Crane, L.A., Schneider, L.S., Yohn, J.J., Morelli, J.G., & Plomer, K.D. (1999). Block the sun, not the fun: Evaluation of a skin cancer prevention program for child care centers. American Journal of Preventive Medicine, 17, 31-37.
Designed to enhance and promote sun protective behaviors at child care centers, this intervention provides child care staff with sun protection workshops and provides parents with brochures and learning activities they can do with their children. The study showed an increase in year-round sunscreen application and in distribution of sun protection materials to parents.
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Lifetime risk of squamous and basal cell carcinoma has increased steadily for over 70 years. The major risk factor for these diseases is chronic, cumulative sun exposure. The major risk factor for malignant melanoma is painful or blistering sunburns, in which a single severe, blistering sunburn during childhood or adolescence can double the lifetime risk for this disease. Skin cancer can be prevented by avoiding mid-day outdoor activities, wearing protective clothing, and using sunscreen with sun protection factor (SPF) of at least 15 on exposed skin. Targeting sun protection practices in preschool and day-care centers is likely to be an important approach to reducing the risk for skin cancer.
The program aims to improve sun protection of children through day care staff while at child care centers. Other goals include improving the sun protection of children by their parents and educating children about sun protection. The intervention consisted of two components:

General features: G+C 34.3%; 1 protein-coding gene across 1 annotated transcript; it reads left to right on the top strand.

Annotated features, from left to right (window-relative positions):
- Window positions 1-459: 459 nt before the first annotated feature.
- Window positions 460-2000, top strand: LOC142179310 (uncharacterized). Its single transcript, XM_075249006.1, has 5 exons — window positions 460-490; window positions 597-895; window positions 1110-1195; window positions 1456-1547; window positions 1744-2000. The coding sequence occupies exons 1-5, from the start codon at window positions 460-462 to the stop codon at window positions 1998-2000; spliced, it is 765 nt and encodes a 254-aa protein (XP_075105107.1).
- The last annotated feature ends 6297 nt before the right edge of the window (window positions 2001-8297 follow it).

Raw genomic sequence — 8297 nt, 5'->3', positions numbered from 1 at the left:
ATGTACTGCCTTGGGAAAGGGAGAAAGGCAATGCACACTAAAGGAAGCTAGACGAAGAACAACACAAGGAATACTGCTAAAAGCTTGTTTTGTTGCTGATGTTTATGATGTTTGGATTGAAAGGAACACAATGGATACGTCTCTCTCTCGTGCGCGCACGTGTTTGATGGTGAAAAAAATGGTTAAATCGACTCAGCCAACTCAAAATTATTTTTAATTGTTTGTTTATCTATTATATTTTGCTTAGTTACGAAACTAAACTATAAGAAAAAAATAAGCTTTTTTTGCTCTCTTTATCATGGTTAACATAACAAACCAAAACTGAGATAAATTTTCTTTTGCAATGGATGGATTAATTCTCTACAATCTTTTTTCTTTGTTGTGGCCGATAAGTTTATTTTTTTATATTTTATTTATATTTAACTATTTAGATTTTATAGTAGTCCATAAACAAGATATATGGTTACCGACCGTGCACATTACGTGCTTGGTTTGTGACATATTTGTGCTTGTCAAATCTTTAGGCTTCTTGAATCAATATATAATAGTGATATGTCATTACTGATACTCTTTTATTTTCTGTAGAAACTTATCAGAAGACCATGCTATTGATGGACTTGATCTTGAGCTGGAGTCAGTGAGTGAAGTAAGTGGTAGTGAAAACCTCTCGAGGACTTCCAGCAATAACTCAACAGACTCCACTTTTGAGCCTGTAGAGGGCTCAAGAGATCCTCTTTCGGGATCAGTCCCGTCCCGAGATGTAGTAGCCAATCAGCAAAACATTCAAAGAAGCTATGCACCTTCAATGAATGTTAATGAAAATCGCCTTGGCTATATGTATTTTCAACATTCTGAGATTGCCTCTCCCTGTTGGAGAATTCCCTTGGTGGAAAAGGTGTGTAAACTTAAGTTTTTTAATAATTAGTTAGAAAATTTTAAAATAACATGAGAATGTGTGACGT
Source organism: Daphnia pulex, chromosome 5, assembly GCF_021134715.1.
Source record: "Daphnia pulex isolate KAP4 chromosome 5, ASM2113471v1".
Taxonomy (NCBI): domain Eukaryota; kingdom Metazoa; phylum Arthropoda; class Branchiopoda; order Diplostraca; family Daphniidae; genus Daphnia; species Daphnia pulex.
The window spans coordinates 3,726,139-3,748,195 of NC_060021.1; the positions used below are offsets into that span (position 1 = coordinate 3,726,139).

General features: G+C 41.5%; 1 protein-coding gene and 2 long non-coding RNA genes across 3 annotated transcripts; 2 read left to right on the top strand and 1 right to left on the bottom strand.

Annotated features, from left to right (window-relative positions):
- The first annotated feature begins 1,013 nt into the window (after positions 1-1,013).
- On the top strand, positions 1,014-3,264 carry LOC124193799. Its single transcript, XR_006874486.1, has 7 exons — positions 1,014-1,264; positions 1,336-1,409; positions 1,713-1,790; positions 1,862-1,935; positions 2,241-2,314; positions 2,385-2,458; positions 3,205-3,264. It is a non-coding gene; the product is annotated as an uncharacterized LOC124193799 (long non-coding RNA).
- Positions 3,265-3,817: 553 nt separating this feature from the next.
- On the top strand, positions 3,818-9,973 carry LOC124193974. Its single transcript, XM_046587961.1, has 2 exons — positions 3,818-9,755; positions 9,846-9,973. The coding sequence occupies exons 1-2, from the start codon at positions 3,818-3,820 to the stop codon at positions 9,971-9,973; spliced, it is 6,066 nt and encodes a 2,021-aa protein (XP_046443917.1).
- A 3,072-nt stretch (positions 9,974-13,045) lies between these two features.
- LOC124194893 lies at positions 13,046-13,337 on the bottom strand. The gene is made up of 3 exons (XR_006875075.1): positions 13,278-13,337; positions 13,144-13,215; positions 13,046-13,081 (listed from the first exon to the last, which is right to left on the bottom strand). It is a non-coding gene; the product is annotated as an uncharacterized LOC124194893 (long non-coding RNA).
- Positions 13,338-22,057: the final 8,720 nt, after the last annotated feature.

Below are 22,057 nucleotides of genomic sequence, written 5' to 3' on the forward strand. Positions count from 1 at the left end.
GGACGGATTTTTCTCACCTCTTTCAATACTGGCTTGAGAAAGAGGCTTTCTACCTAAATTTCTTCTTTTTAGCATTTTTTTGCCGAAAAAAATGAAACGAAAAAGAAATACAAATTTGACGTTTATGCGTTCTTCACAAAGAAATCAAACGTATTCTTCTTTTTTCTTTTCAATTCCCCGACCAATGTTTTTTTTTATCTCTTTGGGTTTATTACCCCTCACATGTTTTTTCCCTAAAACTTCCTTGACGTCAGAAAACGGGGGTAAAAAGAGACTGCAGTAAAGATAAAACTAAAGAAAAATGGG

1) Workshops with day care and preschool staff members which include the following:
- A dermatologist's presentation on the relationship between sun exposure and skin cancer
- A presentation and question-and-answer period with a Department of Social Services licensing administrator
- A session for developing a skin cancer prevention plan
- Participation in children's activities promoting sun protection
2) Parent packets that include brochures and learning activities to do with children
Community Preventive Services Task Force Finding
Day care staff attend a single 3-hour workshop.
The intervention aims to improve sun protection practices among day care and preschool staff at centers that do not already incorporate these practices in their daily care of the children. Parents are secondary targets for the intervention.
The intervention is designed for day care centers and preschools.
The intervention requires experts to present information on sun protection practices. Other resources include: 1) Preschool/Child Care Staff packet, and 2) Parent Materials packet.
About the Study
The intervention was evaluated in a randomized control trial of 27 preschools and day care centers. Thirteen centers participated in the intervention, while 14 were assigned to a wait-list control group.
- At pre-test, 23% of the directors in the intervention group reported they applied sunscreen year round while 50% of them reported doing so at post-test (p<0.004).
- At post-test, 100% of school directors in the intervention group vs. 57% in the control group (p<.05) reported sending sun protection materials home with parents.
- At post-test, 100% of school directors in the intervention group vs. 64% in the control group (p<0.05) reported they intended to apply sunscreen to children's exposed skin on sunny days when snow was on the ground.
- At post-test, school directors in the intervention group scored significantly (p<0.01) better on an assessment of sun protection knowledge and attitudes.
- At post-test, parents in the intervention and control groups did not differ in sun protective practices for their children or on sun protection knowledge and attitudes.
School Directors Reporting Year-Round Sunscreen Application
Directors Reporting Sending Sun Protection Materials Home With Parents